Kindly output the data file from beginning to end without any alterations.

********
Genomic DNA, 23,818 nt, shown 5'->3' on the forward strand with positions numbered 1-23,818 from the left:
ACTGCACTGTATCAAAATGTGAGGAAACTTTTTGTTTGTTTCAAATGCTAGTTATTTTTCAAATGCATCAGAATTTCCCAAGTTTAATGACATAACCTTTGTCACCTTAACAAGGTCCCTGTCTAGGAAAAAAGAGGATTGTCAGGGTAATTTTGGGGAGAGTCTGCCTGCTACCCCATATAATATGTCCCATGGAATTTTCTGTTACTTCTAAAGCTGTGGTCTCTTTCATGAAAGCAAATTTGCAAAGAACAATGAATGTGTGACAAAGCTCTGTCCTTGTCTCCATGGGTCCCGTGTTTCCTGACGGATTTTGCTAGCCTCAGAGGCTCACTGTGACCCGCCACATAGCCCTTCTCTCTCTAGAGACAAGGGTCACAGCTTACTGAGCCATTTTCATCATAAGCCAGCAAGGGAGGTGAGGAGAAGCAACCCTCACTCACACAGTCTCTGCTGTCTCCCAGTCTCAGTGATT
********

Genomic DNA, 23,818 nt, shown 5'->3' on the forward strand with positions numbered 1-23,818 from the left:
ACTGCACTGTATCAAAATGTGAGGAAACTTTTTGTTTGTTTCAAATGCTAGTTATTTTTCAAATGCATCAGAATTTCCCAAGTTTAATGACATAACCTTTGTCACCTTAACAAGGTCCCTGTCTAGGAAAAAAGAGGATTGTCAGGGTAATTTTGGGGAGAGTCTGCCTGCTACCCCATATAATATGTCCCATGGAATTTTCTGTTACTTCTAAAGCTGTGGTCTCTTTCATGAAAGCAAATTTGCAAAGAACAATGAATGTGTGACAAAGCTCTGTCCTTGTCTCCATGGGTCCCGTGTTTCCTGACGGATTTTGCTAGCCTCAGAGGCTCACTGTGACCCGCCACATAGCCCTTCTCTCTCTAGAGACAAGGGTCACAGCTTACTGAGCCATTTTCATCATAAGCCAGCAAGGGAGGTGAGGAGAAGCAACCCTCACTCACACAGTCTCTGCTGTCTCCCAGTCTCAGTGATT